This book was a very enjoyable re-read -- between the magic, the cooking, and the brave woman rescuing herself from a bad situation and starting over,This book was a very enjoyable re-read -- between the magic, the cooking, and the brave woman rescuing herself from a bad situation and starting over, it was exactly what I was in the mood for....more
Charlie Nolan is caught in the middle. His best friend, Nate, wants to use school discretionary funds to send the Robotics Club to a competition, butCharlie Nolan is caught in the middle. His best friend, Nate, wants to use school discretionary funds to send the Robotics Club to a competition, but his ex-girlfriend, Holly, wants those funds to buy new cheerleading uniforms. When Nate decides to run for student council president to get control of the funds, Holly starts campaigning for Charlie instead. Shenanigans ensue.
This book is delightful. It’s funny, it’s full of wacky antics and shenanigans, and it navigates the treacherous waters of high school cliques without ever resorting to the use of clichés. Even though you could boil the plot down to “jocks vs nerds” (Charlie is the captain of the basketball team), none of the characters or plot points are hackneyed or clichéd; all of the characters feel like real, specific, and unique individuals.
I also really appreciated the treatment of the female characters in this book. Most of the characters are male, but there are a few women – notably cheerleader Holly and Joanna, the lone girl in the Robotics Club. Despite being on opposite “teams,” as it were, neither girl is snide or rude to each other. They aren’t friends, but they are friendly and polite whenever they interact. Holly in particular could easily have been the worst kind of female stereotype, but she wasn’t, which I was glad to see. ...more
Set in a dystopian future version of Chicago, Divergent takes place in a world where everyone is divided into five factions based on their main personSet in a dystopian future version of Chicago, Divergent takes place in a world where everyone is divided into five factions based on their main personality trait: Abnegation (the selfless), Dauntless (the brave), Erudite (the intelligent), Amity (the kind), and Candor (the honest). When you turn sixteen, you take an “aptitude test” (a virtual reality simulation) that tells you what your strongest trait is, and then you pick the faction you want to join. Tris, the main character, takes her test only to find out that she is Divergent – that is, the test does not work on her the way it was designed to. She is aware that the test isn’t real and is able to manipulate the simulation the way lucid dreamers can manipulate their dreams. Without the guidance of the test, which faction will she choose – Abnegation, the faction of her family? Or Dauntless, the faction she secretly longs to join? Will she be able to live with her choice? And will she be able to hide the fact that she is Divergent, which is a dangerous thing to be?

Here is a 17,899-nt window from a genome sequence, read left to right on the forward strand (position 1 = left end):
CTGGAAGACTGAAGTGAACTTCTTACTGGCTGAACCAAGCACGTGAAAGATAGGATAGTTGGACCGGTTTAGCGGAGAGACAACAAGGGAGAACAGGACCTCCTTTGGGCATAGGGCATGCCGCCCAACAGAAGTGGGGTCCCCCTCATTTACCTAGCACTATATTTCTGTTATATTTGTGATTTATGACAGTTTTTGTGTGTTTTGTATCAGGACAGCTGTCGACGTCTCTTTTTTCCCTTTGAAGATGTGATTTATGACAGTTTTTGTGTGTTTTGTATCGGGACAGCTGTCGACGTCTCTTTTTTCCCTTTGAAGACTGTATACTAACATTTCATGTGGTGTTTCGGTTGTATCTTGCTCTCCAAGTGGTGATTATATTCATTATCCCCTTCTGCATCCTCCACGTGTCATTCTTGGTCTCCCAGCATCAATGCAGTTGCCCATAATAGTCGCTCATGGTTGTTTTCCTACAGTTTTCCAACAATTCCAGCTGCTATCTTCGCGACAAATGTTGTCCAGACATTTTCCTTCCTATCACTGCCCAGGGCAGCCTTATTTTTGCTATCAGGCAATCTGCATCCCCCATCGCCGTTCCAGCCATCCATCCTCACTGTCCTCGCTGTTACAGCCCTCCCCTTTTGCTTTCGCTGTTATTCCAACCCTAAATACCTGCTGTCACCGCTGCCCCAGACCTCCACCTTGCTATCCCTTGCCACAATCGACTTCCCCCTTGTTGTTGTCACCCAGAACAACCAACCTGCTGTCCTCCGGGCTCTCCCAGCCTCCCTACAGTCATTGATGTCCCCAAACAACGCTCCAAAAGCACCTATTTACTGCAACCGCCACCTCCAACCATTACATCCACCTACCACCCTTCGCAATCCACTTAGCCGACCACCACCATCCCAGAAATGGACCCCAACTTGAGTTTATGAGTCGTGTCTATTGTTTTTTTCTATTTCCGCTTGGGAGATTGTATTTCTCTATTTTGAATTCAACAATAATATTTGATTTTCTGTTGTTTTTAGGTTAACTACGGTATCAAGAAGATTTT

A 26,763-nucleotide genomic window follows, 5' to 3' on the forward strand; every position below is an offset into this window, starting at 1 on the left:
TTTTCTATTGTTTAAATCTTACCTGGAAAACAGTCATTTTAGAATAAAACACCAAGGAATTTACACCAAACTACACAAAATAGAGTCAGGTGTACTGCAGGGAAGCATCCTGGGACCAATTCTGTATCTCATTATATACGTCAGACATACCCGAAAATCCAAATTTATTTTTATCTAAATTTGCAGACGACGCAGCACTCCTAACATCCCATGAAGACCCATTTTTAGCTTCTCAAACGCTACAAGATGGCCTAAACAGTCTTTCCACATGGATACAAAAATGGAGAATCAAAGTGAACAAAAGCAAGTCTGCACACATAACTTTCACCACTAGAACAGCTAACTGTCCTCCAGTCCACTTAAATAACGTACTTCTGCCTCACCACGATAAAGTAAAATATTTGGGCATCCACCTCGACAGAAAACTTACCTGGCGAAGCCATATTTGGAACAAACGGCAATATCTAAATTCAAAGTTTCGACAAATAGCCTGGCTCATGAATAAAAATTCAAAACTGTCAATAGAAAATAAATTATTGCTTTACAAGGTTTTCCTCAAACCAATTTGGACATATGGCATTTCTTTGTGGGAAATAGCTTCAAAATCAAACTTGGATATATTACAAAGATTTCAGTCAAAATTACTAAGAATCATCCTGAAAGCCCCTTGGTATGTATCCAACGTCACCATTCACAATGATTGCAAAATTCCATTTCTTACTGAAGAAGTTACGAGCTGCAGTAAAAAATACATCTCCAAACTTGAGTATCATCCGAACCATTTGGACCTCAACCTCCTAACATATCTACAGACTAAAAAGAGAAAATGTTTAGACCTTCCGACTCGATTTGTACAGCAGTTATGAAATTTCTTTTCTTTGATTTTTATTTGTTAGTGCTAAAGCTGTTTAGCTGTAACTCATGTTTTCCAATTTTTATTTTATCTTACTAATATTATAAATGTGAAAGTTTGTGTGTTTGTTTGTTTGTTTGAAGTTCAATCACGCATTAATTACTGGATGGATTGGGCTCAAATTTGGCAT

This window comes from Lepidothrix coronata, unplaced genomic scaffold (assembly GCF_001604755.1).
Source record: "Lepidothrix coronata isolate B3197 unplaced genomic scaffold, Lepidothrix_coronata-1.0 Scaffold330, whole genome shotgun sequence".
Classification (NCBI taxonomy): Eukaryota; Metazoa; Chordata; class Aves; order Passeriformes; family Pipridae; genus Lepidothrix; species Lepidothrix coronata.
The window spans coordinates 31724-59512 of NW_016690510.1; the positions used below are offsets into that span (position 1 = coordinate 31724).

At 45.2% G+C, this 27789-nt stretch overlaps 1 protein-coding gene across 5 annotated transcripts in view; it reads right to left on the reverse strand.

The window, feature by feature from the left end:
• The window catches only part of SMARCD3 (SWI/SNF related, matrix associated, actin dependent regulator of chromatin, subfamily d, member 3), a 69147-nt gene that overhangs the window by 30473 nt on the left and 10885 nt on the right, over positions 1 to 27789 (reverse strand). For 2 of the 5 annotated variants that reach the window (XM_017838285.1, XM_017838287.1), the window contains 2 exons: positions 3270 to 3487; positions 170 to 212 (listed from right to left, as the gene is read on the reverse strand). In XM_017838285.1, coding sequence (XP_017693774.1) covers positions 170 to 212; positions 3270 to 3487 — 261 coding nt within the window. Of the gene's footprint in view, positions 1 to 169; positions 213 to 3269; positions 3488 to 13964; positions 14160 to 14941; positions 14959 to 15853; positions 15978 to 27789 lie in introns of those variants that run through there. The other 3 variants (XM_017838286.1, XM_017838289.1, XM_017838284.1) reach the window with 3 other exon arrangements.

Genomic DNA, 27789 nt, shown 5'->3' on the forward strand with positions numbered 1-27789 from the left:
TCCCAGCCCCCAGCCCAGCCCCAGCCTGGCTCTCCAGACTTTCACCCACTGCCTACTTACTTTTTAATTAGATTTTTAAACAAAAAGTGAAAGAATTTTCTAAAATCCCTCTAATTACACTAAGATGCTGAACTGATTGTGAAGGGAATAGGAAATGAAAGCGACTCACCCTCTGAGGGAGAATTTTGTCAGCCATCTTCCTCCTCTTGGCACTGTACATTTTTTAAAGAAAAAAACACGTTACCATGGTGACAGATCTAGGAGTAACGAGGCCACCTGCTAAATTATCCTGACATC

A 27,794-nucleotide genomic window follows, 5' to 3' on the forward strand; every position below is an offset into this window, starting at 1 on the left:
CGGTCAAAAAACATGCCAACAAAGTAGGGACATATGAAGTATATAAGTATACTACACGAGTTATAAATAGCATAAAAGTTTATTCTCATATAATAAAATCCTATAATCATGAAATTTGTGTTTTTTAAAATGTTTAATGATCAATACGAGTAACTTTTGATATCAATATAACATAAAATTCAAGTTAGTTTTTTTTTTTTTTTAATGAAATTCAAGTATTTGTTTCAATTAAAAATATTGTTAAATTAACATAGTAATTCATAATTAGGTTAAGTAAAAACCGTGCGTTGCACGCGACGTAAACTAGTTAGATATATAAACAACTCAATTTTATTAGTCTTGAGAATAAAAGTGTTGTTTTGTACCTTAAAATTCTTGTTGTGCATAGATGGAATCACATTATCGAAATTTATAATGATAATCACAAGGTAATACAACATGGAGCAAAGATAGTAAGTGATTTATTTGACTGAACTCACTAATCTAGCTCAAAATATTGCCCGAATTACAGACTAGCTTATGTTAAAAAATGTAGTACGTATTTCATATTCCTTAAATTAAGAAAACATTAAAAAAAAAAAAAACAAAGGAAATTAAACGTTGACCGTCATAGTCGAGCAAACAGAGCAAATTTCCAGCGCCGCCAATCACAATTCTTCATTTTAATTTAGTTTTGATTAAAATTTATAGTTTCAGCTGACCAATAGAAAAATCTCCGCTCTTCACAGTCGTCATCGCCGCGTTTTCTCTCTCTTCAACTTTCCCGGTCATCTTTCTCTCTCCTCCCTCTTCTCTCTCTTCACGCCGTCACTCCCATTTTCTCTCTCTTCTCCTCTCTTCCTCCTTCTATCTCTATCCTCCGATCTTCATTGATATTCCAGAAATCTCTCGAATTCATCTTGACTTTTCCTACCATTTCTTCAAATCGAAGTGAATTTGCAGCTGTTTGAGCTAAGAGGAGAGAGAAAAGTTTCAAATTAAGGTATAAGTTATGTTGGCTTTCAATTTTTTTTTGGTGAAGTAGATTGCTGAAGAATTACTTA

I really enjoyed this book. It’s a fun, action-packed thrill ride of a story that catches you up in the action and sweeps you along relentlessly to the end. I also was very relieved to find that there wasn’t a love triangle! There was a romance subplot, but no love triangle, thank goodness! I am sick and tired of YA love triangles. Also, despite all the action and political intrigue, the main focus of this novel was internal – this book is Tris’s story, it’s her coming-of-age, it’s the narrative of how she learned to truly be herself and how she grew into her own person.
This book suffers from some weaknesses that are fairly common to the YA genre – a very simple, straightforward prose style, occasionally clunky dialogue, and first-person narration (which I personally don’t mind, but many people I know can’t stand). YMMV, though.
The main caution I have for Divergent is the violence. This book is filled with fight scenes, some quite tame, others unexpected and intense (at one point, one character (view spoiler)[sneaks up on another character while he’s asleep and stabs him in the eye with a butter knife, for instance) (hide spoiler)]. However, if you were able to handle the violence in the Hunger Games, you should be able to handle the violence in Divergent. ...more
I really enjoyed this book a lot. In a world of magic and magicians, Abby is an ord -- ordinary. She can't use magic, and magic can't affect her, whicI really enjoyed this book a lot. In a world of magic and magicians, Abby is an ord -- ordinary. She can't use magic, and magic can't affect her, which makes her a social outcast. Her status as an Ord is clearly a metaphor for disability, in that the entire world is set up for people who can use magic and the fact that she can't use it means she needs accomdations -- and she needs to learn how to live (and thrive) in a world that thinks she is lesser than they are. Most families react with shame if one of their children is revealed to be an Ord. Abby is lucky; her family loves and supports her. Even so, she has many challenges to face because she's an Ord. She has to rely on her own wits and strength -- and the support of her family -- to make it. A great lesson wrapped up in a great story, not didactic or preachy at all. Recommended!...more